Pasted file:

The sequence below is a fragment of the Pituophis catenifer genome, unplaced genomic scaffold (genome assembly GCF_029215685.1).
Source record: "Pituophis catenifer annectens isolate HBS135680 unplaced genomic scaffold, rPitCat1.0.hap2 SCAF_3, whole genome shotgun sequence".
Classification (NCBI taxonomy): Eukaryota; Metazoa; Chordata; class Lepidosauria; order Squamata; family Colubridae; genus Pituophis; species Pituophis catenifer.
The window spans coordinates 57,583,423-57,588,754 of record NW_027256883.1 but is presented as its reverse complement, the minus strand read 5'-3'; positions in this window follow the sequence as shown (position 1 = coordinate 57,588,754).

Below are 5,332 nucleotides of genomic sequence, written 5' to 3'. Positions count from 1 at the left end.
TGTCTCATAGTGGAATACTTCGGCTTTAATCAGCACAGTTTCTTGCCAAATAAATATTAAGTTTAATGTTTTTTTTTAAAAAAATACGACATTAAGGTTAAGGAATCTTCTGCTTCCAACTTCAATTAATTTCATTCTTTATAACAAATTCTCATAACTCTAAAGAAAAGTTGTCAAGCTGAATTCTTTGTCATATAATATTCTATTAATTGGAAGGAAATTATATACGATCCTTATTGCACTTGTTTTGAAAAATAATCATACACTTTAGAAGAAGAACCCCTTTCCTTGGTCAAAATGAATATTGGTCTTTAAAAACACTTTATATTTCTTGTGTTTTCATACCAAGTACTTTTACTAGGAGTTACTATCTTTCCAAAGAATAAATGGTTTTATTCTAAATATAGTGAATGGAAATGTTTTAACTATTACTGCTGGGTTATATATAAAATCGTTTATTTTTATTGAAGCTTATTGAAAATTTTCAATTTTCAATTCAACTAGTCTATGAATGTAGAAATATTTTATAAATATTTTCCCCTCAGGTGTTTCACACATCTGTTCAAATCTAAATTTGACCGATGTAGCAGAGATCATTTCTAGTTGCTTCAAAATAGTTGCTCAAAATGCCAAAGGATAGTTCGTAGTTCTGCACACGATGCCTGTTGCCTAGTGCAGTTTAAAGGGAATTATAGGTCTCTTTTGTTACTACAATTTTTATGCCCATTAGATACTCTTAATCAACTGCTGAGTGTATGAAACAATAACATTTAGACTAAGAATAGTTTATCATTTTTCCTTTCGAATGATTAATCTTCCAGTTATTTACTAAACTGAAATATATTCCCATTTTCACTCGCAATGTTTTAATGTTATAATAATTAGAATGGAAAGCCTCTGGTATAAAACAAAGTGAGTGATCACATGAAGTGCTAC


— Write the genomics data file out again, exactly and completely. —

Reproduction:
The sequence below is a fragment of the Pituophis catenifer genome, unplaced genomic scaffold (genome assembly GCF_029215685.1).
Source record: "Pituophis catenifer annectens isolate HBS135680 unplaced genomic scaffold, rPitCat1.0.hap2 SCAF_3, whole genome shotgun sequence".
Classification (NCBI taxonomy): Eukaryota; Metazoa; Chordata; class Lepidosauria; order Squamata; family Colubridae; genus Pituophis; species Pituophis catenifer.
The window spans coordinates 57,583,423-57,588,754 of record NW_027256883.1 but is presented as its reverse complement, the minus strand read 5'-3'; positions in this window follow the sequence as shown (position 1 = coordinate 57,588,754).

Below are 5,332 nucleotides of genomic sequence, written 5' to 3'. Positions count from 1 at the left end.
TGTCTCATAGTGGAATACTTCGGCTTTAATCAGCACAGTTTCTTGCCAAATAAATATTAAGTTTAATGTTTTTTTTTAAAAAAATACGACATTAAGGTTAAGGAATCTTCTGCTTCCAACTTCAATTAATTTCATTCTTTATAACAAATTCTCATAACTCTAAAGAAAAGTTGTCAAGCTGAATTCTTTGTCATATAATATTCTATTAATTGGAAGGAAATTATATACGATCCTTATTGCACTTGTTTTGAAAAATAATCATACACTTTAGAAGAAGAACCCCTTTCCTTGGTCAAAATGAATATTGGTCTTTAAAAACACTTTATATTTCTTGTGTTTTCATACCAAGTACTTTTACTAGGAGTTACTATCTTTCCAAAGAATAAATGGTTTTATTCTAAATATAGTGAATGGAAATGTTTTAACTATTACTGCTGGGTTATATATAAAATCGTTTATTTTTATTGAAGCTTATTGAAAATTTTCAATTTTCAATTCAACTAGTCTATGAATGTAGAAATATTTTATAAATATTTTCCCCTCAGGTGTTTCACACATCTGTTCAAATCTAAATTTGACCGATGTAGCAGAGATCATTTCTAGTTGCTTCAAAATAGTTGCTCAAAATGCCAAAGGATAGTTCGTAGTTCTGCACACGATGCCTGTTGCCTAGTGCAGTTTAAAGGGAATTATAGGTCTCTTTTGTTACTACAATTTTTATGCCCATTAGATACTCTTAATCAACTGCTGAGTGTATGAAACAATAACATTTAGACTAAGAATAGTTTATCATTTTTCCTTTCGAATGATTAATCTTCCAGTTATTTACTAAACTGAAATATATTCCCATTTTCACTCGCAATGTTTTAATGTTATAATAATTAGAATGGAAAGCCTCTGGTATAAAACAAAGTGAGTGATCACATGAAGTGCTAC